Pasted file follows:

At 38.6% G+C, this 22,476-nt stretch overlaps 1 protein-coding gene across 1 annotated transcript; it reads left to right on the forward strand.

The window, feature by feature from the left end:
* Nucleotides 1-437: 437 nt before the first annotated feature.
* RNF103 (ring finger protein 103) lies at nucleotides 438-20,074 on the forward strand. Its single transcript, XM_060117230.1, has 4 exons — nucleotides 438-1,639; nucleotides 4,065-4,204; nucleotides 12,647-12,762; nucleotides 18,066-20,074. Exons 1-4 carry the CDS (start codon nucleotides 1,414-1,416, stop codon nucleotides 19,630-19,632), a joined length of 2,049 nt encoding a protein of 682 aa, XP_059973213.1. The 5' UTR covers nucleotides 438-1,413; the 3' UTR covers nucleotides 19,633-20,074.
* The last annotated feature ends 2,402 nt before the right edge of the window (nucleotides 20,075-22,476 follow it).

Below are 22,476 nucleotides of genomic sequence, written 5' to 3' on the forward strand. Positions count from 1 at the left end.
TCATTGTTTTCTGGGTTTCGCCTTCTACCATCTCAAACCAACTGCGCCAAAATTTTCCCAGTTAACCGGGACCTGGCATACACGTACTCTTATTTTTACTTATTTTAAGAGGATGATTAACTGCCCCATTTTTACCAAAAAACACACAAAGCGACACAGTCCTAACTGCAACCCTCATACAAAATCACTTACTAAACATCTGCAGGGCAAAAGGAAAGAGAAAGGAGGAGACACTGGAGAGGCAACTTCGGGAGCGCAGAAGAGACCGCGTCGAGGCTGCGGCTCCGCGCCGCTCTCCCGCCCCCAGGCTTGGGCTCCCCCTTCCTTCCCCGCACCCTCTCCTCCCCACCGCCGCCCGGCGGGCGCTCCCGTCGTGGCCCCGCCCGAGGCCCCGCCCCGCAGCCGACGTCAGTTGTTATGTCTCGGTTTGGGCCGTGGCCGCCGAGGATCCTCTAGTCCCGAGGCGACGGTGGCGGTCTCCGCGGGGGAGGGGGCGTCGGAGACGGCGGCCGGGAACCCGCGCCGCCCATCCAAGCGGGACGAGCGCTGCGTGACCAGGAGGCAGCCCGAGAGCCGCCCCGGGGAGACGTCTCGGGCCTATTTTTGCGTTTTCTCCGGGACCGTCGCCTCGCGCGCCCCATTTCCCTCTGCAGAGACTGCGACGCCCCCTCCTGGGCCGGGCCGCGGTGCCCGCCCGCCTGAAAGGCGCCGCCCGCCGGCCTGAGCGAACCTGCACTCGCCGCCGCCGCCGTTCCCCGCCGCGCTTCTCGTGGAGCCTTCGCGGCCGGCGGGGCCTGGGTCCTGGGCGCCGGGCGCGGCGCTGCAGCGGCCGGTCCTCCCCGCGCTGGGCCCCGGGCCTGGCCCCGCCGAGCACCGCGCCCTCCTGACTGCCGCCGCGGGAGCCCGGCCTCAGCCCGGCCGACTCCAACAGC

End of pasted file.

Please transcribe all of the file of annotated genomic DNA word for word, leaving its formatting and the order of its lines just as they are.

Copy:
At 38.6% G+C, this 22,476-nt stretch overlaps 1 protein-coding gene across 1 annotated transcript; it reads left to right on the forward strand.

The window, feature by feature from the left end:
* Nucleotides 1-437: 437 nt before the first annotated feature.
* RNF103 (ring finger protein 103) lies at nucleotides 438-20,074 on the forward strand. Its single transcript, XM_060117230.1, has 4 exons — nucleotides 438-1,639; nucleotides 4,065-4,204; nucleotides 12,647-12,762; nucleotides 18,066-20,074. Exons 1-4 carry the CDS (start codon nucleotides 1,414-1,416, stop codon nucleotides 19,630-19,632), a joined length of 2,049 nt encoding a protein of 682 aa, XP_059973213.1. The 5' UTR covers nucleotides 438-1,413; the 3' UTR covers nucleotides 19,633-20,074.
* The last annotated feature ends 2,402 nt before the right edge of the window (nucleotides 20,075-22,476 follow it).

Below are 22,476 nucleotides of genomic sequence, written 5' to 3' on the forward strand. Positions count from 1 at the left end.
TCATTGTTTTCTGGGTTTCGCCTTCTACCATCTCAAACCAACTGCGCCAAAATTTTCCCAGTTAACCGGGACCTGGCATACACGTACTCTTATTTTTACTTATTTTAAGAGGATGATTAACTGCCCCATTTTTACCAAAAAACACACAAAGCGACACAGTCCTAACTGCAACCCTCATACAAAATCACTTACTAAACATCTGCAGGGCAAAAGGAAAGAGAAAGGAGGAGACACTGGAGAGGCAACTTCGGGAGCGCAGAAGAGACCGCGTCGAGGCTGCGGCTCCGCGCCGCTCTCCCGCCCCCAGGCTTGGGCTCCCCCTTCCTTCCCCGCACCCTCTCCTCCCCACCGCCGCCCGGCGGGCGCTCCCGTCGTGGCCCCGCCCGAGGCCCCGCCCCGCAGCCGACGTCAGTTGTTATGTCTCGGTTTGGGCCGTGGCCGCCGAGGATCCTCTAGTCCCGAGGCGACGGTGGCGGTCTCCGCGGGGGAGGGGGCGTCGGAGACGGCGGCCGGGAACCCGCGCCGCCCATCCAAGCGGGACGAGCGCTGCGTGACCAGGAGGCAGCCCGAGAGCCGCCCCGGGGAGACGTCTCGGGCCTATTTTTGCGTTTTCTCCGGGACCGTCGCCTCGCGCGCCCCATTTCCCTCTGCAGAGACTGCGACGCCCCCTCCTGGGCCGGGCCGCGGTGCCCGCCCGCCTGAAAGGCGCCGCCCGCCGGCCTGAGCGAACCTGCACTCGCCGCCGCCGCCGTTCCCCGCCGCGCTTCTCGTGGAGCCTTCGCGGCCGGCGGGGCCTGGGTCCTGGGCGCCGGGCGCGGCGCTGCAGCGGCCGGTCCTCCCCGCGCTGGGCCCCGGGCCTGGCCCCGCCGAGCACCGCGCCCTCCTGACTGCCGCCGCGGGAGCCCGGCCTCAGCCCGGCCGACTCCAACAGC